Number 1 Record

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#1 Record
A white neon star with the word "BIG" in neon yellow in the middle
Studio album by Big Star
Released August 1972
Recorded 1972
Studio Ardent Studios, Memphis
Genre Power pop[1]
Length 37:03
Label Ardent
Producer John Fry
Big Star chronology
#1 Record
(1972)
Radio City
(1974)Radio City1974

#1 Record is the debut album by the American power pop group Big Star. It was released in August 1972 by Memphis-based Ardent Records.

Many critics praised the album's elegant vocal harmonies and refined songcraft but #1 Record suffered from poor distribution and sold fewer than 10,000 copies upon its initial release. However, #1 Record gained wider attention in the late 70's in the UK when EMI reissued it with Radio City as a double LP package due to increasing demand.[2] The same combination was used when the album was released on CD in 1992.[3] In 2003 it was ranked number 438 on Rolling Stone magazine's list of the 500 greatest albums of all time. Rolling Stone magazine also ranked the song "Thirteen" as number 406 on its 500 Greatest Songs of All Time.[4]

#1 Record is the only Big Star album on which group founder Chris Bell is officially credited as a member. Bell had a major hand in the record through songwriting, vocals, guitar work and the album's production. The polished sound of #1 Record, in contrast to the more raw styles of the band's subsequent albums, Radio City and Third/Sister Lovers, is attributed by producer John Fry to the presence of Bell: "When Chris Bell was still in the band, he took more interest than anybody in the production and technology end of things. He had a good production mind...the reason why the second album is rougher, with fewer harmonies, is due to the absence of Chris's influence in the studio."[5] Bassist Andy Hummel would also credit Bell with having a hand in the album's production: "Chris was in charge. I would pretty well credit him with recording and producing that LP [#1 Record]. Of course, he had a lot of artistic help from Alex [Chilton] but Chris was the technical brains behind it. He was the only one of us at that time who knew how to record." [6] Alex Chilton would also acknowledge Bell's heavy role in the studio production: "Chris was really into recording. He didn't want the rest of us fooling around in the studio, that was his business."[7] Chilton would also give producer John Fry credit for being achieving the album's high-level of production quality: "John Fry was a genius in his way of mixdowns. We didn't put things on tape much differently then was the standard method of doing things, but he just had such finesse and great ears, and he was just a great meticulous mixdown engineer and producer. [...] He's the one responsible for making those records sound so fucking great." [7] In 2014 the album was re-released through Stax Records with liner notes by Mike Mills.[8]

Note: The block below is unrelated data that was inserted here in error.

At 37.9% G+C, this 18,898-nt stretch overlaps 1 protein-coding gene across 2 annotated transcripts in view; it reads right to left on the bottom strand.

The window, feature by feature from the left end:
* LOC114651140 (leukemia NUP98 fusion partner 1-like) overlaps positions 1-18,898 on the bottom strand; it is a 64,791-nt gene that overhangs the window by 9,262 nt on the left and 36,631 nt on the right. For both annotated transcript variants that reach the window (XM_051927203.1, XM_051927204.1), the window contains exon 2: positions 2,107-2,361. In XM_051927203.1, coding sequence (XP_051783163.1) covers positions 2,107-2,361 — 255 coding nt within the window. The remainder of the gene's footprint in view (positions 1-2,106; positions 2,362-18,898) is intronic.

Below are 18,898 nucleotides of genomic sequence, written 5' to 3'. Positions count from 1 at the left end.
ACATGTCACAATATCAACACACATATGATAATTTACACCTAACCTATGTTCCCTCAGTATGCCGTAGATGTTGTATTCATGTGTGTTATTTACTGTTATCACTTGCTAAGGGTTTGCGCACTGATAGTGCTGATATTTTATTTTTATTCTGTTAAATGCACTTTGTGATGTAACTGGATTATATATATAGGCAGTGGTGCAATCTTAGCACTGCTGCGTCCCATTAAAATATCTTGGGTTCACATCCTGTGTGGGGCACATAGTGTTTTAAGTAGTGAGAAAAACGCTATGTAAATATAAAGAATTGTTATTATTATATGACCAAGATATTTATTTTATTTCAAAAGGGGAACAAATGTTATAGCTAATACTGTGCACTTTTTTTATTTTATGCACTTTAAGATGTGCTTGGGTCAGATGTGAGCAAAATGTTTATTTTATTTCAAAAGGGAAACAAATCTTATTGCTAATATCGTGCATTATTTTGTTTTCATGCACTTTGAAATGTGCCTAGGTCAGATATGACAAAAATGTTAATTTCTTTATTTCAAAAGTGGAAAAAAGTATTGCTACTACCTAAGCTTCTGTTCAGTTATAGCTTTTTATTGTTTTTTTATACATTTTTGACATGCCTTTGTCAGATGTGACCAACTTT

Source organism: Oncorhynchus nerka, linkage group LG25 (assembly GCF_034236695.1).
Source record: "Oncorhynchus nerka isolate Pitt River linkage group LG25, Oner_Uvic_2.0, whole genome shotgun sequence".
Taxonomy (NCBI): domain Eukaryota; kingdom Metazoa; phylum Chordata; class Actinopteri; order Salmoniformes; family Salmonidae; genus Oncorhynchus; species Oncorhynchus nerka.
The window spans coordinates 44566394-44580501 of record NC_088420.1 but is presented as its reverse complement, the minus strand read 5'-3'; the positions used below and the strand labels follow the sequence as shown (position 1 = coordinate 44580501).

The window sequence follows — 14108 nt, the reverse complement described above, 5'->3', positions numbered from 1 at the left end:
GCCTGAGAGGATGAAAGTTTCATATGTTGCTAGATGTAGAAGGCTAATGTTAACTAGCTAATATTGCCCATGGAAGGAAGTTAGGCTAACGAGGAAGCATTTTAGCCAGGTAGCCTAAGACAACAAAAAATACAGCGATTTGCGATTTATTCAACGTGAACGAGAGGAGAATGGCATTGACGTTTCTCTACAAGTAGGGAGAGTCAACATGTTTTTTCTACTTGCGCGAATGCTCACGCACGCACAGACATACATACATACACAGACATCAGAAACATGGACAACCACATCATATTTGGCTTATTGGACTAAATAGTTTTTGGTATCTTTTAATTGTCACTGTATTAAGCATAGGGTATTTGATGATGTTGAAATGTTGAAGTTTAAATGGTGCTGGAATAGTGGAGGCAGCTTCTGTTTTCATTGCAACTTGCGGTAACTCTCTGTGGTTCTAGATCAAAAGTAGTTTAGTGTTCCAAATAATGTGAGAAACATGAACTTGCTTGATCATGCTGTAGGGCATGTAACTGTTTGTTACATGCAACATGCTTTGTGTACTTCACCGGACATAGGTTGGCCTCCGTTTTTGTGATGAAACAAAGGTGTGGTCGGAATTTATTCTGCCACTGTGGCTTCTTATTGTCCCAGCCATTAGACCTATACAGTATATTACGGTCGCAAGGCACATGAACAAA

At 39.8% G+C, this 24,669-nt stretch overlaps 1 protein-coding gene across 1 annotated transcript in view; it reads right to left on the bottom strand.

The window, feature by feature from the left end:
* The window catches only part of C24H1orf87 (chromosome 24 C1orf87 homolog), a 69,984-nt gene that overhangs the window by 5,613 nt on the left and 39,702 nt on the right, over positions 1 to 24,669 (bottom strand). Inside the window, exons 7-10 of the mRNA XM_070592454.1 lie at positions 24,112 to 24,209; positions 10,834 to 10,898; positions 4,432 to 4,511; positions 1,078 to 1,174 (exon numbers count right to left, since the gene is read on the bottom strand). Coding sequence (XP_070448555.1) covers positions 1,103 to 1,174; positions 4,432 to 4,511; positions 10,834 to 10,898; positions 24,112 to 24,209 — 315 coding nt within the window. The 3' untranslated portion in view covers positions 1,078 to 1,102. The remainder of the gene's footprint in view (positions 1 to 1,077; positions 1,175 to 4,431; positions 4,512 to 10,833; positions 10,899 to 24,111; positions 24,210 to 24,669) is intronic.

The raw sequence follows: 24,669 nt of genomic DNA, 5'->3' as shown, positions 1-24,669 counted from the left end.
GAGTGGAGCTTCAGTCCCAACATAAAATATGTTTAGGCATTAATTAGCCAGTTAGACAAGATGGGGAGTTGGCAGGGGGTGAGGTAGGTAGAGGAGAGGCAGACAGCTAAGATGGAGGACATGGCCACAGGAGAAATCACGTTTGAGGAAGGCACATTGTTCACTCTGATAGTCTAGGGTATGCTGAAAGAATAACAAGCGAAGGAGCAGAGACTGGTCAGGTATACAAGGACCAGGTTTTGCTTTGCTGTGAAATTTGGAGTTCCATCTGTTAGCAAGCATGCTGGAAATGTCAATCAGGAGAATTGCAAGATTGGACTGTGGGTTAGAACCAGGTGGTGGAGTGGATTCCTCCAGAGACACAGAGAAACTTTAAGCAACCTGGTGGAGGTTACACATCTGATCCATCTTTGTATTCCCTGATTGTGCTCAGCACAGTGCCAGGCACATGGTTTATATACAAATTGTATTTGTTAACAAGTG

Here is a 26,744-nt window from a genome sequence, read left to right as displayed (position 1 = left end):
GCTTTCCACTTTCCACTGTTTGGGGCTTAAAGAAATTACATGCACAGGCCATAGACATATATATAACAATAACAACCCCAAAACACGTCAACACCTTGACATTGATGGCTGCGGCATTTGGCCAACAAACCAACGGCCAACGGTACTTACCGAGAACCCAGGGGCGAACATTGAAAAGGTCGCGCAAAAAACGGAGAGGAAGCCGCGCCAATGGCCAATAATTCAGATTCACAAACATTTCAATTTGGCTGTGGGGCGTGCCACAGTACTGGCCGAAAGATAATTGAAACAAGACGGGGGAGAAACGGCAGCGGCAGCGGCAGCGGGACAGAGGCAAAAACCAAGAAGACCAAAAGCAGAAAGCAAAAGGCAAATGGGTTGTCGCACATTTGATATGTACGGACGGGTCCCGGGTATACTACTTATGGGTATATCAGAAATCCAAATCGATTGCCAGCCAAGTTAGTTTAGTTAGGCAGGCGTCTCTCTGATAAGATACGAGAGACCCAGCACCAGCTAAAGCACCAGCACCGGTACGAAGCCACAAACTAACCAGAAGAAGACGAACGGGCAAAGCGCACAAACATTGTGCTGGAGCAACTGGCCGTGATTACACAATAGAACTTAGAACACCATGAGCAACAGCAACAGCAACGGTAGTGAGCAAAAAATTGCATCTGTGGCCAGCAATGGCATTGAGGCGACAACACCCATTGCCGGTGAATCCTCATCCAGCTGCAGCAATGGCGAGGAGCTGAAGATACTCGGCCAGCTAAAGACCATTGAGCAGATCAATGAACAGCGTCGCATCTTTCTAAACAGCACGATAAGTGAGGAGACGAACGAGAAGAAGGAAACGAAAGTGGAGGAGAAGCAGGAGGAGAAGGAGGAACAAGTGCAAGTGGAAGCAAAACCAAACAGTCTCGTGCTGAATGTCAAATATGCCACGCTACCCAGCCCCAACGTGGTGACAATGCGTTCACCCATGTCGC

Composition and recording[edit]

Eight years earlier in 1964, when their home town of Memphis, Tennessee became a tour stop for The Beatles, primary songwriters Alex Chilton and Chris Bell were thirteen years old. Heavily influenced by the UK band, the pair—Bell in particular—wanted to model their songwriting on the Lennon–McCartney partnership, with the result that they credited as many songs as possible on Big Star's debut album to "Bell/Chilton".[9] In practice, they developed material incrementally in the studio, each making changes to the other's recordings. Drummer Jody Stephens recalled, "Alex would come in and put down something rough and edgy and Chris would come in and add some sweet-sounding background vocals to it."[10] Chilton once offered the following on Chris Bell's unique vocal contributions: "Chris and I did all the harmony vocals, and he had a brilliant mind that worked in a sort of contrapuntal way. It wasn't based so much on 'Oh you're singing the root. I should be singing the 3rd above.' he would just sing along with the line I was singing. He was a brilliant, instinctual maker of counterpoint." [7]